Lucy Bronze says she “loves playing against the best in the world” as she prepares to come head-to-head with Megan Rapinoe in Lyon on Tuesday night.
England and the United States face off for a spot in Sunday’s 2019 World Cup final, with the holders favorites to progress after they knocked out hosts France last week.
But the Lionesses have impressed under Phil Neville and haven’t conceded a goal in their last four games as they look to banish the demons of Japan four years ago today.
Bronze has been one of the stars of the tournament, regularly lauded the best player in the world by her head coach and one of several candidates likely in the running to win the Golden Ball award.
But rather than shy away from the biggest challenge she’s had at the tournament so far, Bronze is actually excited about the prospect of facing a player who has scored all four of the U.S.’s knockout-stage goals.
“I remember a couple of years ago I had a list of players I wanted to face,” said Bronze. “The Martas, Kelly Smiths and Rapinoe definitely was on there. I remember the first time I played against her and I was so excited because I finally got to play against one of the world’s best.
“She’s still up there today as one of the best so of course I’m still excited to go toe-to-toe with one of the best. It’s the reason you play as a defender because all the best players are attackers. I get to match up against them on a continuous basis and I’m excited for it.”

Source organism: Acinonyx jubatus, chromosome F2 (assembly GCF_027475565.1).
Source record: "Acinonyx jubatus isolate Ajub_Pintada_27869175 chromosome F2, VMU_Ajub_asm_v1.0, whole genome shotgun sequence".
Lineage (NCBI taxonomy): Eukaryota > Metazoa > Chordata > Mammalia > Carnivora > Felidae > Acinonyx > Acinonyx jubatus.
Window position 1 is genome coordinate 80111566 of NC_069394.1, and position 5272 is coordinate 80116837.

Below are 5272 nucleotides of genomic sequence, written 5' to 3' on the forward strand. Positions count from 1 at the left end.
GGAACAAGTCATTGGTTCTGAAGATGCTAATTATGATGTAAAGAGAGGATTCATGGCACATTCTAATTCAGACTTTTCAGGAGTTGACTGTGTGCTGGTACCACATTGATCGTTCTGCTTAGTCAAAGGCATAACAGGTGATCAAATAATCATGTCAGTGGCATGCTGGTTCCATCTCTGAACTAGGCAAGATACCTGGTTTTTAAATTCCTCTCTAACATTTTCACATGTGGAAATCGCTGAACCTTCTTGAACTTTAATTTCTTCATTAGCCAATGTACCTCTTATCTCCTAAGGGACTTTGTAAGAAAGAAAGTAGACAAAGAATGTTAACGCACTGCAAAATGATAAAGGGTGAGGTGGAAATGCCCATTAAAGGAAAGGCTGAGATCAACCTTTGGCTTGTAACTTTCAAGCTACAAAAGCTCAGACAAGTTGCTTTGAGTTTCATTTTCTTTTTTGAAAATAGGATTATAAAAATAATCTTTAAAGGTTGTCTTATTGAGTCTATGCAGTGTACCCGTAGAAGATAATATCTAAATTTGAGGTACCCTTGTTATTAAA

Bronze will be one of a few players walking out at what has become a familiar stadium on Tuesday night as she’s played her club football for Lyon since leaving Manchester City two years ago.
The right back has never actually lost at the stadium as England look to reach the World Cup final for the first time.
“It’s a great start, isn’t it? Carli Lloyd has never lost here either, although she’s played less games than me. It’s a stadium I love playing at. I loved it when I was at Manchester City. The facilities, the stadium, the crowd.
“You know the kind of atmosphere you get, it brings out the best in me and the best in the England team. We live for these big games.”
Bronze has gone from good player to world-class in the four years since the last World Cup in Canada. Back-to-back goals against Norway and Canada as England reached the semifinals propelled the defender into the limelight and she’s continued her rise ever since.
Now widely regarded as the best full back in the world, she admits she owes a lot of her progress over the past couple of years to the dominant European champions who brought her to France.
“I think the player I was two, even four years ago, I’ve always had that desire to win — that competitiveness — the physical edge. But going to Lyon changed my game for the better.
“All those technical superstars in the world now, I studied them. I wanted to stop giving the ball away, I wanted to make my technique better. They’re probably the reason I scored that goal the other night — because I managed that technique. The player I feel I am owes a lot to the last two years at Lyon.”
Bronze has spent the last two years playing with the likes of Wendie Renard, Amandine Henry, Ada Hegerberg, Saki Kumagai, Dzsenifer Marozsán, and more as Lyon have continued their dominance on both the domestic and European stage.